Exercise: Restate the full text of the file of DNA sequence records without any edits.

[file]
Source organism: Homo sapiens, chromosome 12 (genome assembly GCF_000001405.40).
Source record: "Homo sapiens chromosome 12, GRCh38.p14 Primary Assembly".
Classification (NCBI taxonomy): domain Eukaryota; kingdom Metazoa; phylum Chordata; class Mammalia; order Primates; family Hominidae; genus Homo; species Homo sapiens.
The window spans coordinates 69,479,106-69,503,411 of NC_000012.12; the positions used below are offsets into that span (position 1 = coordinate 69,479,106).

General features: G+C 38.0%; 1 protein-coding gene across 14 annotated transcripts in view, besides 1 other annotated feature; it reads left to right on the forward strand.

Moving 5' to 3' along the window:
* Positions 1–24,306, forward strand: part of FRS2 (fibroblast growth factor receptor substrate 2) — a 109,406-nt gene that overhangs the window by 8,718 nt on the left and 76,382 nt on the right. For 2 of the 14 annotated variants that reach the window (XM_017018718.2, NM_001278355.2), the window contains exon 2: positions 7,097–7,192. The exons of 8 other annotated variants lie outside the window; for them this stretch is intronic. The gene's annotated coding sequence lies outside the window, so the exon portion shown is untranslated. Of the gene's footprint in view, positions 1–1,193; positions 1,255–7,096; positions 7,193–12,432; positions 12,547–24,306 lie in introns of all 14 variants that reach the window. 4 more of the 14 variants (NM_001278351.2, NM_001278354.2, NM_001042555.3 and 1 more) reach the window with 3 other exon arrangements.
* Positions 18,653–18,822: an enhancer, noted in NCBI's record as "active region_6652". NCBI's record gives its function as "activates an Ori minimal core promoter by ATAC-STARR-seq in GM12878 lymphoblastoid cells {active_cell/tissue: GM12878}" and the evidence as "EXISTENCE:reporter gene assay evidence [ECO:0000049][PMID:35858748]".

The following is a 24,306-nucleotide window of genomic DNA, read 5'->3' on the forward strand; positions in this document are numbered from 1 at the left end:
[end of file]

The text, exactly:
Source organism: Homo sapiens, chromosome 12 (genome assembly GCF_000001405.40).
Source record: "Homo sapiens chromosome 12, GRCh38.p14 Primary Assembly".
Classification (NCBI taxonomy): domain Eukaryota; kingdom Metazoa; phylum Chordata; class Mammalia; order Primates; family Hominidae; genus Homo; species Homo sapiens.
The window spans coordinates 69,479,106-69,503,411 of NC_000012.12; the positions used below are offsets into that span (position 1 = coordinate 69,479,106).

General features: G+C 38.0%; 1 protein-coding gene across 14 annotated transcripts in view, besides 1 other annotated feature; it reads left to right on the forward strand.

Moving 5' to 3' along the window:
* Positions 1–24,306, forward strand: part of FRS2 (fibroblast growth factor receptor substrate 2) — a 109,406-nt gene that overhangs the window by 8,718 nt on the left and 76,382 nt on the right. For 2 of the 14 annotated variants that reach the window (XM_017018718.2, NM_001278355.2), the window contains exon 2: positions 7,097–7,192. The exons of 8 other annotated variants lie outside the window; for them this stretch is intronic. The gene's annotated coding sequence lies outside the window, so the exon portion shown is untranslated. Of the gene's footprint in view, positions 1–1,193; positions 1,255–7,096; positions 7,193–12,432; positions 12,547–24,306 lie in introns of all 14 variants that reach the window. 4 more of the 14 variants (NM_001278351.2, NM_001278354.2, NM_001042555.3 and 1 more) reach the window with 3 other exon arrangements.
* Positions 18,653–18,822: an enhancer, noted in NCBI's record as "active region_6652". NCBI's record gives its function as "activates an Ori minimal core promoter by ATAC-STARR-seq in GM12878 lymphoblastoid cells {active_cell/tissue: GM12878}" and the evidence as "EXISTENCE:reporter gene assay evidence [ECO:0000049][PMID:35858748]".

The following is a 24,306-nucleotide window of genomic DNA, read 5'->3' on the forward strand; positions in this document are numbered from 1 at the left end: